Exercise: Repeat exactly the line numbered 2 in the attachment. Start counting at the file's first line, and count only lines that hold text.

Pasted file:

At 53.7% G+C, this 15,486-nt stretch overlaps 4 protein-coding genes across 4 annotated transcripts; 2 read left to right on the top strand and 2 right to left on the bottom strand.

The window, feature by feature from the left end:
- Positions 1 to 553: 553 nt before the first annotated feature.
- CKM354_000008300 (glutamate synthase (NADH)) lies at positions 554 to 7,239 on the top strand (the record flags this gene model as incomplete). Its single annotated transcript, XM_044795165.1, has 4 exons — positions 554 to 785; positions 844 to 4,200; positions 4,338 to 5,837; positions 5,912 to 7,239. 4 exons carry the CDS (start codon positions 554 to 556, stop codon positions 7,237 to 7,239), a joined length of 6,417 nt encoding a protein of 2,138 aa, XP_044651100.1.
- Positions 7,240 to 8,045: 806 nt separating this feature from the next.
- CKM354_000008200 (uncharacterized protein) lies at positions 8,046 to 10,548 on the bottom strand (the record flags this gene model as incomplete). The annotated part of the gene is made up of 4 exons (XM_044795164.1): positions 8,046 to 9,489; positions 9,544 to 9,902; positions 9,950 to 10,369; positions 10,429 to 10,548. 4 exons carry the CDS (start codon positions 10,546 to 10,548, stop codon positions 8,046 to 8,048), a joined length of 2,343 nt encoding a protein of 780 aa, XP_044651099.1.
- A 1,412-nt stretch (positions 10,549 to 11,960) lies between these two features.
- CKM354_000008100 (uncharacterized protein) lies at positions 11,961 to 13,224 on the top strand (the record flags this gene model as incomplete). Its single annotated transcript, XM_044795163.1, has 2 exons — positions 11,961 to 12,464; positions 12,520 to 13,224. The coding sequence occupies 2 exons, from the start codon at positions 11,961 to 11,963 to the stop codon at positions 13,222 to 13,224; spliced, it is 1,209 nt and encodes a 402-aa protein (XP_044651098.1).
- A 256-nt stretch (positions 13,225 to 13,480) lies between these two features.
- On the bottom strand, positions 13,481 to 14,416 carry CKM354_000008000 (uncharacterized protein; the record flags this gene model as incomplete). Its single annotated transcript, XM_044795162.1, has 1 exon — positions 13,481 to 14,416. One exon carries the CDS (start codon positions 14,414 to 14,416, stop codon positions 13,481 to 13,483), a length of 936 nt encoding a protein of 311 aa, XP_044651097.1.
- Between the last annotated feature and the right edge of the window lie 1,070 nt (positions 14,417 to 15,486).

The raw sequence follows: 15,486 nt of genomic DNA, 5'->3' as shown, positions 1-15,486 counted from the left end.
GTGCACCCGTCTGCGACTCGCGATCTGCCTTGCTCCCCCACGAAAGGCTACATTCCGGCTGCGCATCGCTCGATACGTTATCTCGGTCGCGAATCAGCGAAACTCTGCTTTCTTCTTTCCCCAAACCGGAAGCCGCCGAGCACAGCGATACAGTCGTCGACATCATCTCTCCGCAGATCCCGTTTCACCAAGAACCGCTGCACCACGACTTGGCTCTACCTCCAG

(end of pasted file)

The window, feature by feature from the left end: